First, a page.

The Downside of Disney+

TV  There we have it.  Until about an hour ago, the co-production deal with Disney+ in the making of Doctor Who seemed to be all upside.  Larger budgets, a series every year for at least another four years and the possibility of it finally becoming a global franchise which is famous enough to have its own proper Lego that isn't just adding a fan-made mini-figure to the pirate set (or whatever).  There even seemed to be some agreement on the scheduling with the past four episodes premiering globally at the whims of the BBC One scheduling.  Well, it couldn't last.
Doctor Who is set to make an explosive return on 11 May.

The TARDIS will make its global premiere around the Whoniverse and for those in the UK, for the first time ever, the Doctor will land with two episodes premiering on BBC iPlayer at 00:00  on Saturday, before arriving on BBC One later that day right before the Eurovision Song Contest Grand Final.

At the same time, those outside of the UK can watch the Doctor and Ruby on their epic adventures as the TARDIS is set to land on Disney+ where available.

Viewers in the UK will now be able to watch whenever and wherever they choose, with the option to watch from midnight on BBC iPlayer or tune in at primetime on Saturday nights on BBC One.
As though in the year of our lord Rassilon 2024, fans are going to wait until tea time to watch brand new Doctor Who episodes which have been in circulation for eighteen or nineteen hours.  Instead we're now all going to be watching our favourite programme at midnight every Friday night into Saturday morning when some of us will be tired as fuck and have work the following day.  It's either that or living through a digital iteration of the No Hiding Place episode of The Likely Lads week after sorry week unable to use social media or visit our favour news websites for fear of spoilers.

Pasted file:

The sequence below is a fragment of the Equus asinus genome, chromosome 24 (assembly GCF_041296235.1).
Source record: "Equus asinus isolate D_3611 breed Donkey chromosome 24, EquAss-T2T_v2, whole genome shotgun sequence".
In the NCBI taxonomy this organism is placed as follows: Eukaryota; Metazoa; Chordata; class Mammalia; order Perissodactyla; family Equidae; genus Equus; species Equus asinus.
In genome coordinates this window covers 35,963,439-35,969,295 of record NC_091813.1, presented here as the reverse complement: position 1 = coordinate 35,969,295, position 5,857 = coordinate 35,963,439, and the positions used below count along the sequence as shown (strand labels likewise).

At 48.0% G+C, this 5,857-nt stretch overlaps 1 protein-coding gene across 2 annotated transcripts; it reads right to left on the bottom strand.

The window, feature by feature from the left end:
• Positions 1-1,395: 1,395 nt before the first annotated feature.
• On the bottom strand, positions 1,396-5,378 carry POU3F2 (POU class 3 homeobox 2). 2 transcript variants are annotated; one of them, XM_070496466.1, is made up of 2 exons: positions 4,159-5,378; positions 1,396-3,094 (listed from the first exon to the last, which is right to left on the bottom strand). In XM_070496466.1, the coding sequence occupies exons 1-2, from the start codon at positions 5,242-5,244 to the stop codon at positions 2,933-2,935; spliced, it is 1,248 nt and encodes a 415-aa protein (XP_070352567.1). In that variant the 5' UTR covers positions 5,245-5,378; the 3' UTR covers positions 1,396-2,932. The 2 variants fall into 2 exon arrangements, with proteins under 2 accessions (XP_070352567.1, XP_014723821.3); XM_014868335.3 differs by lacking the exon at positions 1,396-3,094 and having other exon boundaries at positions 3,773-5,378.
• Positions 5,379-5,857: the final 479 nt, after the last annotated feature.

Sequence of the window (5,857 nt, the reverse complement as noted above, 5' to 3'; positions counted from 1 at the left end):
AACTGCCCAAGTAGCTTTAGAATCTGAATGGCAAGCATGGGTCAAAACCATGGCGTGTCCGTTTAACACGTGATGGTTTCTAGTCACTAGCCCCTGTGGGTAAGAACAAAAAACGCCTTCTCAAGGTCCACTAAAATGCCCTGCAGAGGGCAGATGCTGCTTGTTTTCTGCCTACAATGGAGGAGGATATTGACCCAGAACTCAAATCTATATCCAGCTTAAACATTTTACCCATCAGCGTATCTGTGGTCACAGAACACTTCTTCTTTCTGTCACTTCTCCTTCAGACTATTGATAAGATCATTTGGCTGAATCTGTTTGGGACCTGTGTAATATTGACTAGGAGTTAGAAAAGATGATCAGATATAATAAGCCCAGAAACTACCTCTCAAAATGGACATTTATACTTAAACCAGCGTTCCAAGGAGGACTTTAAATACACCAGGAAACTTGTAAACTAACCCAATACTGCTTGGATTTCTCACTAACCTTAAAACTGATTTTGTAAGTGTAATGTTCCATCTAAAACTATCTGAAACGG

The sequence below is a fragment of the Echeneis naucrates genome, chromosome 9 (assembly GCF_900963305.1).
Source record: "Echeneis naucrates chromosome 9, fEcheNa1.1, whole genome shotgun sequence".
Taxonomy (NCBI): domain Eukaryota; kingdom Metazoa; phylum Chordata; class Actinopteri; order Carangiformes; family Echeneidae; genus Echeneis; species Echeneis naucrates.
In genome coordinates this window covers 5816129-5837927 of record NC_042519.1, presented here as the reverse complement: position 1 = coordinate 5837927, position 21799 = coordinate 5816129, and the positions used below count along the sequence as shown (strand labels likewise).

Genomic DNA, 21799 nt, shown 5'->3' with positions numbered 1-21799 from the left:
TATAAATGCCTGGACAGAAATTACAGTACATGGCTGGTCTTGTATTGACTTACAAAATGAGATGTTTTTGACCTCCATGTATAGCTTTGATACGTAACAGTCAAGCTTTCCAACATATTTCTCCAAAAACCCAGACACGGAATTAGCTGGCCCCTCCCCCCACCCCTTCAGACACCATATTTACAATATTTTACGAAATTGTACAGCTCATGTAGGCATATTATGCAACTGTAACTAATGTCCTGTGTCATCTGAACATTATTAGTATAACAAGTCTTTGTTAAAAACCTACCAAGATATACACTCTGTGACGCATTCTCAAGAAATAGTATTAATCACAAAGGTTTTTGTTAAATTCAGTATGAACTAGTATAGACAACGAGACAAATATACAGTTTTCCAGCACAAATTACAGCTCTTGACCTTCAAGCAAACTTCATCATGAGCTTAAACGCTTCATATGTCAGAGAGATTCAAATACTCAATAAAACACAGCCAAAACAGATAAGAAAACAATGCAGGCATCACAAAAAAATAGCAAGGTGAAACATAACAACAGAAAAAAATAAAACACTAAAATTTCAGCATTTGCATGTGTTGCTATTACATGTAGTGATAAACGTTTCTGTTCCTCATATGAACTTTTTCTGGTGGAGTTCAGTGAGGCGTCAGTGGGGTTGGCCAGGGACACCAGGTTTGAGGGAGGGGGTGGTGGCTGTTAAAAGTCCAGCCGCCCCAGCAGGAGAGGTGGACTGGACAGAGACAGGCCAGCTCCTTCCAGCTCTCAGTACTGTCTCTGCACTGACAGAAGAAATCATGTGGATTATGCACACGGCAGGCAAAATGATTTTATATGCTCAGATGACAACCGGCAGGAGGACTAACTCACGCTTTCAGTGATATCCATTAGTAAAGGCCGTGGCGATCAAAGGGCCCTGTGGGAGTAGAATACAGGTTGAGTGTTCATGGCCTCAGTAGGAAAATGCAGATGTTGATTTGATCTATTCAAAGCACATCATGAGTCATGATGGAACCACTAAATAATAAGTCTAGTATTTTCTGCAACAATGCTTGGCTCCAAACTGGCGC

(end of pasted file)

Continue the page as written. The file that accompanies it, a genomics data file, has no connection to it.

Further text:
This will, of course, be part of the co-production agreement that going into the main series, Disney+ (the richer of the co-production partners) didn't want the global launch of these episodes to be at the whims of the BBC One scheduling which in fairness rarely follows a strict timing on a Saturday night any more so that everyone in the world can watch the episodes at the same time, 7pm ET as it's described in the press release, which means it'll be on a Friday evening in some parts of the world and in the middle of the night in others.  In Australia it'll be first thing in the morning.